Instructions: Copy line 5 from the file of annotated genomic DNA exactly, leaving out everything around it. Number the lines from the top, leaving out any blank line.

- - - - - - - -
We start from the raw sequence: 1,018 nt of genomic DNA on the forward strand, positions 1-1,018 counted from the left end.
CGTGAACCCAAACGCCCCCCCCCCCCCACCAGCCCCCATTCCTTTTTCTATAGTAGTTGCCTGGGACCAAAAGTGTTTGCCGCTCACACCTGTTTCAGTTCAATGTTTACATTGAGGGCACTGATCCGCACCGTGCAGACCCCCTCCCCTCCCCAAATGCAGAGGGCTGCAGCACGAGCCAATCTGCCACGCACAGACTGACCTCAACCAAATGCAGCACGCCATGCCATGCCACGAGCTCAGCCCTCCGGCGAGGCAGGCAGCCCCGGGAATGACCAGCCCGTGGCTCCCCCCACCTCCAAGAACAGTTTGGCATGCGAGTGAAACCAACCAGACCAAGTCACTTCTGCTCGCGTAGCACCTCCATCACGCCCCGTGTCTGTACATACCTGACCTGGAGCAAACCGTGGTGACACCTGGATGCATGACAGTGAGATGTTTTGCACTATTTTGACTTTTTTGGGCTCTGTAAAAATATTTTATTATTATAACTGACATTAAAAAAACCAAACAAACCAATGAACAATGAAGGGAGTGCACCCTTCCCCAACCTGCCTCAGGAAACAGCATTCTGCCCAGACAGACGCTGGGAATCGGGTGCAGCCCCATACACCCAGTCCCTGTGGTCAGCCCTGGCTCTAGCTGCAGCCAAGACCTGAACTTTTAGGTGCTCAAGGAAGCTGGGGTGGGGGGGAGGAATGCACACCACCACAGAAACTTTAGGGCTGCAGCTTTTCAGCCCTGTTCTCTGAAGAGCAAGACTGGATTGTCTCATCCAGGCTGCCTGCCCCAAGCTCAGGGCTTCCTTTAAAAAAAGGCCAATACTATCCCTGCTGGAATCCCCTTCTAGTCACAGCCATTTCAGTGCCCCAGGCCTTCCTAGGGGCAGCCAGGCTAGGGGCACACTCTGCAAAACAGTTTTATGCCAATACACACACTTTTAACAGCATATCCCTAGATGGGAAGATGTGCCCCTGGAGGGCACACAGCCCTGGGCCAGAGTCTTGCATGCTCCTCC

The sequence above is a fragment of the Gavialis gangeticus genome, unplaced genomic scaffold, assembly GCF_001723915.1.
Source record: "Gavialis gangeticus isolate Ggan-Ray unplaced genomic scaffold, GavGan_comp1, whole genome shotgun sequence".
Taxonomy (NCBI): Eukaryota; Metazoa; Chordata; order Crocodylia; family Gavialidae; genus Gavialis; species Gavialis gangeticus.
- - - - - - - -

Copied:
Taxonomy (NCBI): Eukaryota; Metazoa; Chordata; order Crocodylia; family Gavialidae; genus Gavialis; species Gavialis gangeticus.